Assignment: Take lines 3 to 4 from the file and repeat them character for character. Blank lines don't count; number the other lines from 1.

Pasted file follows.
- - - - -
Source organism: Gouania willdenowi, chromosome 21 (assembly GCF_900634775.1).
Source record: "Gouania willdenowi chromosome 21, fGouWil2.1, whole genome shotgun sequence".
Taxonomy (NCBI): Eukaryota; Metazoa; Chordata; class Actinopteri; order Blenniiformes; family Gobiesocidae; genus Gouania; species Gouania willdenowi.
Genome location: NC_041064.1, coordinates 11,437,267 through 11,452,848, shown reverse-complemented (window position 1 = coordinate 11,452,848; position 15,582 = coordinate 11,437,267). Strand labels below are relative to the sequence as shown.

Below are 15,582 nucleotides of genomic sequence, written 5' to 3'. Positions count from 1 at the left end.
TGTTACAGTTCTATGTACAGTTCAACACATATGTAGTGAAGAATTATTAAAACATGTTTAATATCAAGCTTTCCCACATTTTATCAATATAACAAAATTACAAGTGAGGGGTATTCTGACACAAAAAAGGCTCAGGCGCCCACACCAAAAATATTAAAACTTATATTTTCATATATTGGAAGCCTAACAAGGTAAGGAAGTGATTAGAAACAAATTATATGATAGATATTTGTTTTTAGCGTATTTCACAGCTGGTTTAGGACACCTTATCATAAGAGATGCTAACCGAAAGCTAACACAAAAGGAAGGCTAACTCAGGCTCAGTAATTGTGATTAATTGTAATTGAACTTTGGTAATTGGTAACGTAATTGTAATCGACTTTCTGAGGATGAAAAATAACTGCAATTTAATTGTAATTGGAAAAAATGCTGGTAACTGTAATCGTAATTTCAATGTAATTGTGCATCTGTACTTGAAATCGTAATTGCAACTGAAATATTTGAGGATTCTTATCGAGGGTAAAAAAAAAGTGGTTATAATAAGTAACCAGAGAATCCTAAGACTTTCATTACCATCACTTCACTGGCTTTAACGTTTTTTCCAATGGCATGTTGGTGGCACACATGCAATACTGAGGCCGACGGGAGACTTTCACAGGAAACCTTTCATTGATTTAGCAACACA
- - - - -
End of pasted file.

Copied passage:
Taxonomy (NCBI): Eukaryota; Metazoa; Chordata; class Actinopteri; order Blenniiformes; family Gobiesocidae; genus Gouania; species Gouania willdenowi.
Genome location: NC_041064.1, coordinates 11,437,267 through 11,452,848, shown reverse-complemented (window position 1 = coordinate 11,452,848; position 15,582 = coordinate 11,437,267). Strand labels below are relative to the sequence as shown.